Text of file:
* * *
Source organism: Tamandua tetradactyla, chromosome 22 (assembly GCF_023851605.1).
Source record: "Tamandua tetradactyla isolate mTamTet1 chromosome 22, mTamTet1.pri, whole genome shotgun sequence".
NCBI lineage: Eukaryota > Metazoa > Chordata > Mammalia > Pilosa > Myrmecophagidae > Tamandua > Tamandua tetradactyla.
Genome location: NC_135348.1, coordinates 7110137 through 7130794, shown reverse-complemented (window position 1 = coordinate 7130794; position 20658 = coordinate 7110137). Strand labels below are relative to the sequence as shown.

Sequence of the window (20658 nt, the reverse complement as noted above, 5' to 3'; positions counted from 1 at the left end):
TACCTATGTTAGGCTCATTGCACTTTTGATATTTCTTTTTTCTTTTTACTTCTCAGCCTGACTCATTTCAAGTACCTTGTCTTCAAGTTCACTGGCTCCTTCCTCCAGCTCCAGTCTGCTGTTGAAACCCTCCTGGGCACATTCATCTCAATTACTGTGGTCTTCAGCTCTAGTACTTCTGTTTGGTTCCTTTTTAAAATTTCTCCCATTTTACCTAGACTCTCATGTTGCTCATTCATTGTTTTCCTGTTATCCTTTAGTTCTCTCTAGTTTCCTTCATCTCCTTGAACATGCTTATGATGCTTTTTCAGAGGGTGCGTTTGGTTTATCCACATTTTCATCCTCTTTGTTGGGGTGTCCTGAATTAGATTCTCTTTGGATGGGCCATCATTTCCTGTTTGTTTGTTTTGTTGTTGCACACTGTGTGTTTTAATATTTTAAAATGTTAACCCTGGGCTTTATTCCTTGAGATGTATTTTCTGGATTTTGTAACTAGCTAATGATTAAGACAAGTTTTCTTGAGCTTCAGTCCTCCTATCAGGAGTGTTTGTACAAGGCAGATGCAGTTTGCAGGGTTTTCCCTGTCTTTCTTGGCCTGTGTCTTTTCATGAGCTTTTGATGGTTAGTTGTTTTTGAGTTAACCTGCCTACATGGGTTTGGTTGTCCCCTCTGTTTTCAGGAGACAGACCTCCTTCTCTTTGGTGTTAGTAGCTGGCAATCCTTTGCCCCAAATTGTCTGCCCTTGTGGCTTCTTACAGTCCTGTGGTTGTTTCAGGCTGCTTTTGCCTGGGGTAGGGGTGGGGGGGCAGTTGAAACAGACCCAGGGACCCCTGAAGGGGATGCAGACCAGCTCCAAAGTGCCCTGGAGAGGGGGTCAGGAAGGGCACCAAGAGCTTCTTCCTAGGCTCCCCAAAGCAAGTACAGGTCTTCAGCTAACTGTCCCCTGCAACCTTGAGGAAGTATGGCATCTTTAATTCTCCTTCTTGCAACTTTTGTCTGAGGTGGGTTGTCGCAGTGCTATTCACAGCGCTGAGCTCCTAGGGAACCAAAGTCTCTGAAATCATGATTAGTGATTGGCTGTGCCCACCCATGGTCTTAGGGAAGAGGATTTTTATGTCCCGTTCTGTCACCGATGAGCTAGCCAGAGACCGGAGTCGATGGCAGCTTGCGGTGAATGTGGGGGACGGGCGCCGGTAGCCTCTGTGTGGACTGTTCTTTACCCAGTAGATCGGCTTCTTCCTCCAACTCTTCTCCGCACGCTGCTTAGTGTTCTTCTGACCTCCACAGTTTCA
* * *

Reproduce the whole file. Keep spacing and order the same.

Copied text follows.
Source organism: Tamandua tetradactyla, chromosome 22 (assembly GCF_023851605.1).
Source record: "Tamandua tetradactyla isolate mTamTet1 chromosome 22, mTamTet1.pri, whole genome shotgun sequence".
NCBI lineage: Eukaryota > Metazoa > Chordata > Mammalia > Pilosa > Myrmecophagidae > Tamandua > Tamandua tetradactyla.
Genome location: NC_135348.1, coordinates 7110137 through 7130794, shown reverse-complemented (window position 1 = coordinate 7130794; position 20658 = coordinate 7110137). Strand labels below are relative to the sequence as shown.

Sequence of the window (20658 nt, the reverse complement as noted above, 5' to 3'; positions counted from 1 at the left end):
TACCTATGTTAGGCTCATTGCACTTTTGATATTTCTTTTTTCTTTTTACTTCTCAGCCTGACTCATTTCAAGTACCTTGTCTTCAAGTTCACTGGCTCCTTCCTCCAGCTCCAGTCTGCTGTTGAAACCCTCCTGGGCACATTCATCTCAATTACTGTGGTCTTCAGCTCTAGTACTTCTGTTTGGTTCCTTTTTAAAATTTCTCCCATTTTACCTAGACTCTCATGTTGCTCATTCATTGTTTTCCTGTTATCCTTTAGTTCTCTCTAGTTTCCTTCATCTCCTTGAACATGCTTATGATGCTTTTTCAGAGGGTGCGTTTGGTTTATCCACATTTTCATCCTCTTTGTTGGGGTGTCCTGAATTAGATTCTCTTTGGATGGGCCATCATTTCCTGTTTGTTTGTTTTGTTGTTGCACACTGTGTGTTTTAATATTTTAAAATGTTAACCCTGGGCTTTATTCCTTGAGATGTATTTTCTGGATTTTGTAACTAGCTAATGATTAAGACAAGTTTTCTTGAGCTTCAGTCCTCCTATCAGGAGTGTTTGTACAAGGCAGATGCAGTTTGCAGGGTTTTCCCTGTCTTTCTTGGCCTGTGTCTTTTCATGAGCTTTTGATGGTTAGTTGTTTTTGAGTTAACCTGCCTACATGGGTTTGGTTGTCCCCTCTGTTTTCAGGAGACAGACCTCCTTCTCTTTGGTGTTAGTAGCTGGCAATCCTTTGCCCCAAATTGTCTGCCCTTGTGGCTTCTTACAGTCCTGTGGTTGTTTCAGGCTGCTTTTGCCTGGGGTAGGGGTGGGGGGGCAGTTGAAACAGACCCAGGGACCCCTGAAGGGGATGCAGACCAGCTCCAAAGTGCCCTGGAGAGGGGGTCAGGAAGGGCACCAAGAGCTTCTTCCTAGGCTCCCCAAAGCAAGTACAGGTCTTCAGCTAACTGTCCCCTGCAACCTTGAGGAAGTATGGCATCTTTAATTCTCCTTCTTGCAACTTTTGTCTGAGGTGGGTTGTCGCAGTGCTATTCACAGCGCTGAGCTCCTAGGGAACCAAAGTCTCTGAAATCATGATTAGTGATTGGCTGTGCCCACCCATGGTCTTAGGGAAGAGGATTTTTATGTCCCGTTCTGTCACCGATGAGCTAGCCAGAGACCGGAGTCGATGGCAGCTTGCGGTGAATGTGGGGGACGGGCGCCGGTAGCCTCTGTGTGGACTGTTCTTTACCCAGTAGATCGGCTTCTTCCTCCAACTCTTCTCCGCACGCTGCTTAGTGTTCTTCTGACCTCCACAGTTTCA